By Barber, Marchel'le Renise
Ebony , Vol. 46, No. 2
Christmas season is here again, and you're at the end of your rope. You haven't planned your Christmas dinner and you haven't done your holiday shopping. You've waited until the last minute and now you're anxious, stressed out, or even depressed. Perhaps you can't afford expensive gifts this year. Maybe you're depressed because you have no one special to spend Christmas with. And maybe you fear the holiday won't live up to your expectations.
Cheer up! You're not alone.
You, like millions of others may be experiencing a bad case of the Christmas blues, also known as seasonal depression. A common phenomenon, seasonal depression is a mood disorder that can begin days, weeks or even months before the holiday arrives, as people begin to anticipate the stress this season can bring.
Seasonal depression may strike single, elderly and divorced individuals-people for whom the holiday is a painful reminder of their loneliness. Men and women who have a tendency to wait too long to complete holiday tasks become the most frequent-and exceptionally harried-victims.
Faced with the many duties that come during the holidays, Christmas blues sufferers sink into depression and may remain that way until the holiday partying comes to an end. Seeing the excitement and happiness of others often intensifies their feelings of isolation, and those who lack the holiday spirit may begin to wonder why they, too, are not eager to celebrate Christmas.
Many Black people who develop symptoms of seasonal depression, as well as those who experience other kinds of emotional disorders, fail to seek help. Experts say Blacks often choose to live with grief or deny that problems even exist, rather than seek psychological counseling, because many feel that these options are reserved only for Whites. But, warns Dr. James Jackson, a psychologist and director of the Afro-American Mental Health Center at the University of Michigan, seasonal depression, and other unresolved psychological disorders, can lead to more severe problems-and even suicide.
"We [Blacks] tend to think of ourselves as a strong and competent people, but we are just as likely to suffer from depression as any other group," says Dr. Jackson, who adds that many social service organizations offer psychological counseling at low or no cost for the poor. "When our problems become too difficult to bear, we need to know that there is help available and we need to seek this help."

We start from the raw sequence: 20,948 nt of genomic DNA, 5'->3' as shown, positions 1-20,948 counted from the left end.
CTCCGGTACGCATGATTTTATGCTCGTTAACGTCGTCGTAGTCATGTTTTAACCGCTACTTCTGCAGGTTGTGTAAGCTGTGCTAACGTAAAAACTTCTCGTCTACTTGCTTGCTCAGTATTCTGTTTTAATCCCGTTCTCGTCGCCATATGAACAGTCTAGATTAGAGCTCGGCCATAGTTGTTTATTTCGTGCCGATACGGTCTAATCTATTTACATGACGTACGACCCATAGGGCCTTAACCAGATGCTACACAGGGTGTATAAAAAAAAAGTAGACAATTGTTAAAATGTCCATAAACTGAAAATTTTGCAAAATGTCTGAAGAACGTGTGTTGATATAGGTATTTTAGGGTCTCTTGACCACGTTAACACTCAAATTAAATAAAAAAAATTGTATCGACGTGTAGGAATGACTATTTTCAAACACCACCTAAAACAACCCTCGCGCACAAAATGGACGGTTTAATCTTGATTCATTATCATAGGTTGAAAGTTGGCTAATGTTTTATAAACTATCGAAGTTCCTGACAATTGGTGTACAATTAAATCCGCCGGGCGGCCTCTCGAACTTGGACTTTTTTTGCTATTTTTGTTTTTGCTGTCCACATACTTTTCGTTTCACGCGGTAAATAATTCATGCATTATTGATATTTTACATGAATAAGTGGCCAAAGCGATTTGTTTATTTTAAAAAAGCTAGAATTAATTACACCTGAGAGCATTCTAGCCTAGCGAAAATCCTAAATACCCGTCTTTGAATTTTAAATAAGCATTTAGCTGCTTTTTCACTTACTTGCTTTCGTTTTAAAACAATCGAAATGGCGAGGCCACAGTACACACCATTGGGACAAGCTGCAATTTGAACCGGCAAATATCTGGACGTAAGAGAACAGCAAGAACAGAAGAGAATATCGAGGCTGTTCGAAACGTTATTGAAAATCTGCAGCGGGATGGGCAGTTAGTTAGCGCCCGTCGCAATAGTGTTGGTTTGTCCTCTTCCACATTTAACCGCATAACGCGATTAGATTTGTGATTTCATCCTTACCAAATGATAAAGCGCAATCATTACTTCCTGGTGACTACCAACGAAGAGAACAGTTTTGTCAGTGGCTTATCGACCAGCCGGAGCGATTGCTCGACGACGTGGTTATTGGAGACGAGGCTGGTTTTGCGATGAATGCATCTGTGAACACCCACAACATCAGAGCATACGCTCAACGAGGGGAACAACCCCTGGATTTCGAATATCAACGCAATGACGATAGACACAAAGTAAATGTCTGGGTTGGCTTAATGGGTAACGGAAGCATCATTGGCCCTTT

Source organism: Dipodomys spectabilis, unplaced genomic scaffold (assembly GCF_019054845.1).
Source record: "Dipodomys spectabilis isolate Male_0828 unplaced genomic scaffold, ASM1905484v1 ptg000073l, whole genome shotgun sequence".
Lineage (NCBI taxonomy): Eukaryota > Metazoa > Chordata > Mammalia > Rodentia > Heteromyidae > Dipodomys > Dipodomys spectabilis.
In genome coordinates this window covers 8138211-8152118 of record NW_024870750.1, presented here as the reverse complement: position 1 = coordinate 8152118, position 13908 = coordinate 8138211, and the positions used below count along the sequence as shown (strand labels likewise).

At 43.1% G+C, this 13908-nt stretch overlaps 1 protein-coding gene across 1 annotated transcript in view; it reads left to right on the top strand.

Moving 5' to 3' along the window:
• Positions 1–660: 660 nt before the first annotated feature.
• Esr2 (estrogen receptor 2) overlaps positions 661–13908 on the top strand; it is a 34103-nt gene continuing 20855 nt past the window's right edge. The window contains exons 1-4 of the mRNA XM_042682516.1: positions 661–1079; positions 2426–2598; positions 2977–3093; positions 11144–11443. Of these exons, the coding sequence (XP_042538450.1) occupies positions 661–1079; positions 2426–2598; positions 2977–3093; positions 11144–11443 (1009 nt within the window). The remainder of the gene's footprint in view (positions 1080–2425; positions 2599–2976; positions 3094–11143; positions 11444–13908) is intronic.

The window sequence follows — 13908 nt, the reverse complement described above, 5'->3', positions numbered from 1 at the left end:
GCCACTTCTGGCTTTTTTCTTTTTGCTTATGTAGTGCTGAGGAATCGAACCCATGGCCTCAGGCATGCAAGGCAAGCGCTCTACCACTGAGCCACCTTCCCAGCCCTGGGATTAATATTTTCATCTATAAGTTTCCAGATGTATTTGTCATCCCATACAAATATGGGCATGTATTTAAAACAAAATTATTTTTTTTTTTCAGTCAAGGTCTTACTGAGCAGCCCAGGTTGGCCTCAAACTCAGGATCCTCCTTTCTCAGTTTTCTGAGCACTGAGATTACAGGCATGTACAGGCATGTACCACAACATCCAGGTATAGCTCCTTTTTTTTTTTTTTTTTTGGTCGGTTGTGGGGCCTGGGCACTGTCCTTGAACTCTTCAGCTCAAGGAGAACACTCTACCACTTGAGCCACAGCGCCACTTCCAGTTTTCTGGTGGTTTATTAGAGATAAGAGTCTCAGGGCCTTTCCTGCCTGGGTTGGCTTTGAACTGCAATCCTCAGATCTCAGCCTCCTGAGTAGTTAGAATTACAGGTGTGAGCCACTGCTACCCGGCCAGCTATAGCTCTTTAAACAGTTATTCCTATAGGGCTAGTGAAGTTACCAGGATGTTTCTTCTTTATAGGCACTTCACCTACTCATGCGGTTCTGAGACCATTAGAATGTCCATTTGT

In some cases, seeking help means discussing loss, grief, fear and other anxieties with family members. James Brown, 38, who lives in Brooklyn Center, Minn., with his wife and two children, says that for years, his family would hold Christmas celebrations at his mother's home in Youngstown, Ohio. Since her death last May, the Browns have discussed how the remaining members of their family can develop a closer relationship. This holiday, the Browns will concentrate more on the Biblical meaning of Christmas and on family togetherness-something they've learned to cherish even more since their tragic loss.
"Realize Christmas isn't just about Christmas trees and giving and receiving gifts. It's about family, " emphasizes Brown, who recently purchased a van so he and his family can travel around the country to spend more time with other relatives. "On Christmas, I know that we will all miss her [his mother], but we will concentrate on how fortunate we are to have each other," he says.
Newlyweds Rob and Roberta Lewis of Philadelphia face a different holiday problem. The Lewises have a long list of relatives and friends they would like to buy presents for, but can't spend money they don't have. "I want to spend a lot of money on Christmas gifts, but the expense of the presents adds up," says Roberta Lewis, who is still paying off her college loans. "Now that we are married and trying to save money, we are going to have to be more realistic. We're sending cards this year. …